One of Japan’s biggest providers of shareholder services failed to count some postal votes for about 1,000 companies ahead of annual general meetings, a person with direct knowledge of the matter has said.
Sumitomo Mitsui Trust Bank Ltd.’s omission to tally all mailed-in ballots for firms including Toshiba Corp. didn’t affect the results of shareholder resolutions at the gatherings, said the person, who wasn’t authorized to discuss the matter publicly ahead of an official disclosure.
The Sumitomo Mitsui Trust Holdings Inc. unit is expected to admit that its vote-counting procedure was inappropriate and may have infringed on shareholders' rights. It is believed that such errors have persisted for over 20 years.
The trust bank has been outsourcing the vote-counting work to Japan Stockholders Data Service Co., a joint firm set up with Mizuho Trust & Banking Co., a unit of Mizuho Financial Group Inc.
Japan remains heavily reliant on mail-in voting for shareholder meetings. Only 14 percent of institutional investor votes were cast digitally in the nation in 2017, while more than 90 percent were done that way in the U.S. and U.K., according to the Economy, Trade and Industry Ministry.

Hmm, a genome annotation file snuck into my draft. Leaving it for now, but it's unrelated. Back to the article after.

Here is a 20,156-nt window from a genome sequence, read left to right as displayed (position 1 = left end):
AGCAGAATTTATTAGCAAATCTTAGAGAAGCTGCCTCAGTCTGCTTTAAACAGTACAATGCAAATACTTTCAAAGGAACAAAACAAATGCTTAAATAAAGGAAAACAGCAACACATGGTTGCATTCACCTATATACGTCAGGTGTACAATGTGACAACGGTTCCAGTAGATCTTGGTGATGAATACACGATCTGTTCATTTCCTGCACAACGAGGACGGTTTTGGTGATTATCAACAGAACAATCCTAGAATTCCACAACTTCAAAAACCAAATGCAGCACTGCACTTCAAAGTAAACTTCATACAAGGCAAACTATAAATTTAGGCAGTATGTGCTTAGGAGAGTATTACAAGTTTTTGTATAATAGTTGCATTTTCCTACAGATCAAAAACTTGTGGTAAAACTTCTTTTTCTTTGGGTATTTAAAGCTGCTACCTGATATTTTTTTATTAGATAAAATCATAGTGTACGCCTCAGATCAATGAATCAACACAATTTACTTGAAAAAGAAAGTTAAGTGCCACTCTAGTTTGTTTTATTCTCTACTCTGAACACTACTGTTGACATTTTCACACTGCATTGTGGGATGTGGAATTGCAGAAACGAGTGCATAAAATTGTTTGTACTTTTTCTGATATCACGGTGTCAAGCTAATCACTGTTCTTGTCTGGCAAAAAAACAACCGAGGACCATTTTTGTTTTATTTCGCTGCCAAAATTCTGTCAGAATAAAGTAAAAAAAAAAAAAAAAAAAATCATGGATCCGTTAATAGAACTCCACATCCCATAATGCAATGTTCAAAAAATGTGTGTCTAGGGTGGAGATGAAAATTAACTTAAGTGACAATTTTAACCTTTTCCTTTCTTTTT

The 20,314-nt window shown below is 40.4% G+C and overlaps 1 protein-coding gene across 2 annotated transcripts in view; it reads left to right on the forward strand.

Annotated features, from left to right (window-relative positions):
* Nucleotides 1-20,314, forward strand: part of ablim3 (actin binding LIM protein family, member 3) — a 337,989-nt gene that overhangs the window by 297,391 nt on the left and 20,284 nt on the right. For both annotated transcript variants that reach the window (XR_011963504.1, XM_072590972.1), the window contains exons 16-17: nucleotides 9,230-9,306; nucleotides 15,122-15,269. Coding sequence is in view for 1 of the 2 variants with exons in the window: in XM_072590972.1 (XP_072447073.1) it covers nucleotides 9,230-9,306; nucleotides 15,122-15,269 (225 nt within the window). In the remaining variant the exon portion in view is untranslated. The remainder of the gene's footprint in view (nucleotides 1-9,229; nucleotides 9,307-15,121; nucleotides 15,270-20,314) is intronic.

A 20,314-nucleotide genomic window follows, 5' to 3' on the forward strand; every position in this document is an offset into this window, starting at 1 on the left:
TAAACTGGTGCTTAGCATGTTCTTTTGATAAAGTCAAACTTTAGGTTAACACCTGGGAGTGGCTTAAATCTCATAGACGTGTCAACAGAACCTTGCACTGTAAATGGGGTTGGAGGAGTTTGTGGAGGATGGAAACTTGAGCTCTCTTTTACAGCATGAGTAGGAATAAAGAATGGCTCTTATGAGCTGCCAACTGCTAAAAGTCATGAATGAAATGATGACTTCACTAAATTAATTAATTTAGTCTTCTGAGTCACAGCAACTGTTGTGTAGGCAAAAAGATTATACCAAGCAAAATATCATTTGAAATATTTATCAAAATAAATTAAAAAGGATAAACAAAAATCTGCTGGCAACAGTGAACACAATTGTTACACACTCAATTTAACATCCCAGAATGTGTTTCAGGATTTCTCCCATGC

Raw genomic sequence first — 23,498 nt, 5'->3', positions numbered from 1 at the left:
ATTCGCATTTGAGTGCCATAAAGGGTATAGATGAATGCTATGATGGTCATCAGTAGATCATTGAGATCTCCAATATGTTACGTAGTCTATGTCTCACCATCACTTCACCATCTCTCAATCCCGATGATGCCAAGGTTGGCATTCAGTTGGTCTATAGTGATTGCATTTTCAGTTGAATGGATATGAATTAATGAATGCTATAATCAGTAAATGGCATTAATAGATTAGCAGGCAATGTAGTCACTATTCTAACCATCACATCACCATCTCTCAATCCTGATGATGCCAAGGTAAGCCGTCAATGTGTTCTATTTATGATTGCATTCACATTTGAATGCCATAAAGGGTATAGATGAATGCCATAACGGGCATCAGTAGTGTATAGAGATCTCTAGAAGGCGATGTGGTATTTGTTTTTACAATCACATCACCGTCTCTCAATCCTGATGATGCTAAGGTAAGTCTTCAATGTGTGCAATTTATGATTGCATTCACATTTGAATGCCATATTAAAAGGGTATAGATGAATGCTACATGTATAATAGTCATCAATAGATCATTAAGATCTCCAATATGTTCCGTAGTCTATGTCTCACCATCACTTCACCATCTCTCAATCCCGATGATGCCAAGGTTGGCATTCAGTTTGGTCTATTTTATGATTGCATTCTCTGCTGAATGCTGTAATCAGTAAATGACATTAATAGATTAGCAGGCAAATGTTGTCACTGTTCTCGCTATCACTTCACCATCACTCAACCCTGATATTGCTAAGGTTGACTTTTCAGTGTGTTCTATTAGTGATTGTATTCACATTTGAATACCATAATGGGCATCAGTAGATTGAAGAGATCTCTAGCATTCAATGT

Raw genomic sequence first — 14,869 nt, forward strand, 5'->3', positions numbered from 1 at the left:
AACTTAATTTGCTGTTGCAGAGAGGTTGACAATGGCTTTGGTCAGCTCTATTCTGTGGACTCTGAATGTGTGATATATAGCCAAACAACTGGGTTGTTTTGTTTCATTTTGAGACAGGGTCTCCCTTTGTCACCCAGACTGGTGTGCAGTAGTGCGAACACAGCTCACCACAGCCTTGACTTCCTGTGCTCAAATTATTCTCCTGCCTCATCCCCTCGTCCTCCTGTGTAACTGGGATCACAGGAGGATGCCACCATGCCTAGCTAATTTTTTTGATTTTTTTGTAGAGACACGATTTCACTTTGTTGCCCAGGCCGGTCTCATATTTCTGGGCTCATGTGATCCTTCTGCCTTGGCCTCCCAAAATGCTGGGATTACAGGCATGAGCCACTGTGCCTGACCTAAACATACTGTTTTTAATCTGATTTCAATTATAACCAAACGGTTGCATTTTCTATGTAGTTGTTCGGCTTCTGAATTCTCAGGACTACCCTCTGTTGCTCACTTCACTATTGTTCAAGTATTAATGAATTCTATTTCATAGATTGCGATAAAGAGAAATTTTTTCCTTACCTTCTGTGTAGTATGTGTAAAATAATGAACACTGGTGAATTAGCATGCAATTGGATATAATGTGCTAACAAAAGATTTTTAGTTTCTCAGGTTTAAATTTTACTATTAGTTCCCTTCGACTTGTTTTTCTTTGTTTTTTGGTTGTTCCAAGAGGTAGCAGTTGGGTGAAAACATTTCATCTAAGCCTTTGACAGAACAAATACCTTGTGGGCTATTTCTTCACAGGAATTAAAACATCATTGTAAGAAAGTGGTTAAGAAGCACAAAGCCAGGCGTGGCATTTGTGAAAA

Sumitomo Mitsui Trust will hold a news conference to explain its findings, the Nikkei newspaper reported earlier.
"We will make an announcement as soon as our investigation is completed,” bank spokesman Masaki Iwatsu said by phone.
The bank has been investigating the vote-handling process after a Toshiba shareholder said their ballot wasn’t reflected in the tally even though they sent it three days before the deadline for the July 31 meeting.
In order to streamline operations during an intensive period when many firms hold their general shareholder meetings, Japan Stockholders records mail items as having been received the day after they were actually delivered.
As a result, voting cards delivered on a cutoff date were excluded as they were recorded as being received the next day.
The company has been using the same counting procedure for work outsourced by Mizuho Trust.
In addition to the intensive period, Japan Stockholders adopted the practice in July this year due to the spread of the new coronavirus.
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